On a table saw what causes blade burn?
#11
  
I'm not a big table saw user yet.  Just cleared all the turning blanks off of it a couple weeks ago. Cutting hard maple into 1.25" strips. Near the end of a cut the blade burns one side of the cut. Fence is parallel to the blade. What am I doing wrong?  I'm using a push stick.
Jim

Remember the bird has a right wing and a left wing and uses both to fly. 
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#12
  Re: On a table saw what causes blade burn? by stoppy (I'm not a big table ...)
A lot of folks open the back end of their fence up a few thousandths to prevent burn, I've done that and it works....but then so does having the blade perfectly parallel. Is it burning on the fence side? Were you using a splitter/riving knife? Sometimes the wood just squeezes a little at the end of the cut causing it. tere's probably several dozen other reasons that escape me right now (or ones I don't know about), but if it's just light burning, I wouldn't worry about it.
I started with absolutely nothing. Now, thanks to years of hard work, careful planning, and perseverance, I find I still have most of it left.
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#13
  Re: On a table saw what causes blade burn? by stoppy (I'm not a big table ...)
A few causes.....dirty blade, dull blade, wrong/inconsistent feed rate, board rotating just a bit at the end of the cut.

Reality is that which, when you stop believing in it, doesn't go away. - Philip K. Dick

Mark

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#14
  Re: On a table saw what causes blade burn? by stoppy (I'm not a big table ...)
I am certain you have thought of this, but I will ask it because we all tend to focus on things and forget others: are you using a quality blade and is it sharp? I had some hard maple burn last week. Changed the blade and it quit burning. Sent the first blade to the sharpener. Other than that, I agree with Fred Hargis.
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#15
  Re: On a table saw what causes blade burn? by stoppy (I'm not a big table ...)
It is a Freud Diablo Blade, newly professionally sharpened.
I'm not using a riving knife.
I suppose I could try and look up via the serial number but it is a very old Craftsman 10 in table saw. I've owned it for over 20 years. The guy I bought it from had it at least that many years.
Jim

Remember the bird has a right wing and a left wing and uses both to fly. 
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#16
  Re: On a table saw what causes blade burn? by stoppy (I'm not a big table ...)
Those old Craftsman table saws are great starter saws. I, along with thousands of others, have made a bunch of projects with those babies. The biggest issue I had with mine it that was under powered especially when cutting through hardwoods such as maple, oak, cherry and walnut. My mistake which often resulted in burn was trying to feed wood too quickly through the blade. As others have suggested make sure your blade is parallel to the fence then adjusting slightly outward at the back. Sounds like you're using a good, sharp blade. With some practice I'm guessing your technique will improve to the point that you won't get any blade burn. Have fun!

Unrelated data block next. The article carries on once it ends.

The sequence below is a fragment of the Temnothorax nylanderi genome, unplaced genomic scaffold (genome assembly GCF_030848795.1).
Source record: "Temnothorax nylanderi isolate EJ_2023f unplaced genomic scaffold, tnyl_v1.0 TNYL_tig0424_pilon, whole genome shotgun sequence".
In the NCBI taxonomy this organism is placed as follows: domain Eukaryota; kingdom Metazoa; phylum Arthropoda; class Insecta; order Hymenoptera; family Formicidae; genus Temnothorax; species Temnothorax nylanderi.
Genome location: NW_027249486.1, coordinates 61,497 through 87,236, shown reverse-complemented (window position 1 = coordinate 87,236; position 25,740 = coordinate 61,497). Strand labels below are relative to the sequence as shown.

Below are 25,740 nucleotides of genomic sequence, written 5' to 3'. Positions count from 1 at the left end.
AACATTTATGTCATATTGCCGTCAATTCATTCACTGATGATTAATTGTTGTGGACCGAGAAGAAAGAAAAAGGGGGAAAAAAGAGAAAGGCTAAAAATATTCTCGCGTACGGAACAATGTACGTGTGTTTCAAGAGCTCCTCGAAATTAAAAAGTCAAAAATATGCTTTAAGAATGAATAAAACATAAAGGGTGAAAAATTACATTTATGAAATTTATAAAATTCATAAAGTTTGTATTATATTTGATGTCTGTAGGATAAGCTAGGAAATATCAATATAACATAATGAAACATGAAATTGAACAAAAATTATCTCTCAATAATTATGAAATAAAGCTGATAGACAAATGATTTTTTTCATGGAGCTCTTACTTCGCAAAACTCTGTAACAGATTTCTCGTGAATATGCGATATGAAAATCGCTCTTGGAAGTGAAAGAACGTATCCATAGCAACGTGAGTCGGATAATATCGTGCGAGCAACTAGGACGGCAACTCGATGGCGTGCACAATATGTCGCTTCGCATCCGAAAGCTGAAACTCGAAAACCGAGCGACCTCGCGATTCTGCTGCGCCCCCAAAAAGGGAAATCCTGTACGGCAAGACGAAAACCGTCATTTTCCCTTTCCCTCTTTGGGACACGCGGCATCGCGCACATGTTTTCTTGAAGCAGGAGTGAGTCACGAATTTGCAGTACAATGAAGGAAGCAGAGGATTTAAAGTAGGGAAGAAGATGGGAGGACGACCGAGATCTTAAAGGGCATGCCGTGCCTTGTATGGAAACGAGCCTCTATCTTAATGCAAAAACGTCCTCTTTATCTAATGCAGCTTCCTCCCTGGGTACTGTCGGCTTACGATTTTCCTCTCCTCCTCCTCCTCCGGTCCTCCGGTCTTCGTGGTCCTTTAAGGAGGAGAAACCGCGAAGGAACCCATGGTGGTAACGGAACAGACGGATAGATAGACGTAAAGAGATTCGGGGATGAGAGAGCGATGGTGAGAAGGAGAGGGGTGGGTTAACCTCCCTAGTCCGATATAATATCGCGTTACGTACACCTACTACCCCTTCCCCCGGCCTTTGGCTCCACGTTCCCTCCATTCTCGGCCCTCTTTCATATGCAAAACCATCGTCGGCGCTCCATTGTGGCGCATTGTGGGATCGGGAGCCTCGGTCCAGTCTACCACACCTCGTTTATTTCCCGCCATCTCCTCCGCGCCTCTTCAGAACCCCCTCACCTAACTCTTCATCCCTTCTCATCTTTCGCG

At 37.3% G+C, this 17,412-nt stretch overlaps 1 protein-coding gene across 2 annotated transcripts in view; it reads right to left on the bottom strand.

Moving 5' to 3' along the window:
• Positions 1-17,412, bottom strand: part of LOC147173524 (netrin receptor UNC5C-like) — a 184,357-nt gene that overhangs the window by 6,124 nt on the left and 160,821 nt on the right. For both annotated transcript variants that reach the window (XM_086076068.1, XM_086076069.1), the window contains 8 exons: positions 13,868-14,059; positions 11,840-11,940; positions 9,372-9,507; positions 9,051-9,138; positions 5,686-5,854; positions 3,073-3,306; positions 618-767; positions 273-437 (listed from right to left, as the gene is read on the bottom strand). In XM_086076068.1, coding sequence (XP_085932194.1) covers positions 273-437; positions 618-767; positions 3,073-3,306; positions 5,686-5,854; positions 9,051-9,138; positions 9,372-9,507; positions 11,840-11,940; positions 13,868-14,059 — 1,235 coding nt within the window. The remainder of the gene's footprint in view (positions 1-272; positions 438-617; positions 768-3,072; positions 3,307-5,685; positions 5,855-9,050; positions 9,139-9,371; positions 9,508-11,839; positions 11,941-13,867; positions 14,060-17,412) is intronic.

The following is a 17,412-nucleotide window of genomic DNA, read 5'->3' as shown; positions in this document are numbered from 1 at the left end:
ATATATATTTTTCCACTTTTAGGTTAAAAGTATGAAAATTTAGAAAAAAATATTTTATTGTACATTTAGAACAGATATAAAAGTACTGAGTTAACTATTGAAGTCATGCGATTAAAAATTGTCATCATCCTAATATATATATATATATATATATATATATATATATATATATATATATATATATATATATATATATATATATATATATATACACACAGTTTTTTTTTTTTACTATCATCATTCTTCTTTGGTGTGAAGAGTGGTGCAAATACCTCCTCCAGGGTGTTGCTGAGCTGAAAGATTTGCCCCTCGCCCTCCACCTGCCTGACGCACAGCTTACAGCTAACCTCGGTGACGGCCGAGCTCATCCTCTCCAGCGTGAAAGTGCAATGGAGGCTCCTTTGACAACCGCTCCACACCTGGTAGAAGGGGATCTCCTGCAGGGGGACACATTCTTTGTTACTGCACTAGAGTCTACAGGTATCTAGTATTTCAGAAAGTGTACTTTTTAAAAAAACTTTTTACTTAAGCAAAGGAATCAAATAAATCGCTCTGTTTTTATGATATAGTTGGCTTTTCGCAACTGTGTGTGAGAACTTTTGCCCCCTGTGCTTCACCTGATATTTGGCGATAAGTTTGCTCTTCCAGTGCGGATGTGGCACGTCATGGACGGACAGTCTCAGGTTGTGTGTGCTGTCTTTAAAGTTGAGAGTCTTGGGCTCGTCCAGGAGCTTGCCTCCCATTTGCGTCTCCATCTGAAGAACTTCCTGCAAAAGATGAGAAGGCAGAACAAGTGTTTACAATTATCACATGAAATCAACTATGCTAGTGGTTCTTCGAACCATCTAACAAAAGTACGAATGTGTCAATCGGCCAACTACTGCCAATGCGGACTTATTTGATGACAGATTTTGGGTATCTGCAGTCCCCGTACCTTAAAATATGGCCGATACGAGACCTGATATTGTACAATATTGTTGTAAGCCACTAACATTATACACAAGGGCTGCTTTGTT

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#17
  Re: On a table saw what causes blade burn? by stoppy (I'm not a big table ...)
Dirty, dull and pinching are all candidates as mentioned. Dirty may not be visible, like pine pitch it--but the sap build-up still happens and cleaning blades often really helps. In addition, some woods have the tendency to burn more than others--most maples and cherry being among them.
earl
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#18
  Re: On a table saw what causes blade burn? by stoppy (I'm not a big table ...)
All of the above. Also, make or buy a feather board. They help hold your work firmly against the fence and help prevent kick-back.
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#19
  Re: RE: On a table saw what causes blade burn? by Willyou (All of the above. Al...)
(10-06-2019, 09:50 PM)Willyou Wrote: All of the above. Also, make or buy a feather board. They help hold your work firmly against the fence and help prevent kick-back.

Don't tell anyone, but this past weekend I installed a blade backwards and it burned like hail!!!

Can I get an "Amen" from the other fellers here who have done this???
Dumber than I appear
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#20
  Re: On a table saw what causes blade burn? by stoppy (I'm not a big table ...)
Have not installed a blade backwards YET. When I bought my saw 45 years ago I assembled it and was so excited to have one I imediatly had to try it out. Didnt cut at all and smoked like crazy. Totally bummed out and wondered what the $%^^& was wrong Went thru all of the assembly directions again trying to find out what I had done wrong. Couldnt find anything, Tried again and same thing happened. As the blade was slowing down I noticed it was running backward. Trust me they do not cut that way. Actually kind of surprised it did't kick back on me, Looked at the manual and had to change a few wires around and then worked great. Still have the saw. Only update is a 52" biesmeir fence. Saw was brand new. Somebody apparently speced out the wrong rotation on it. Should not have to rewire a new saw.
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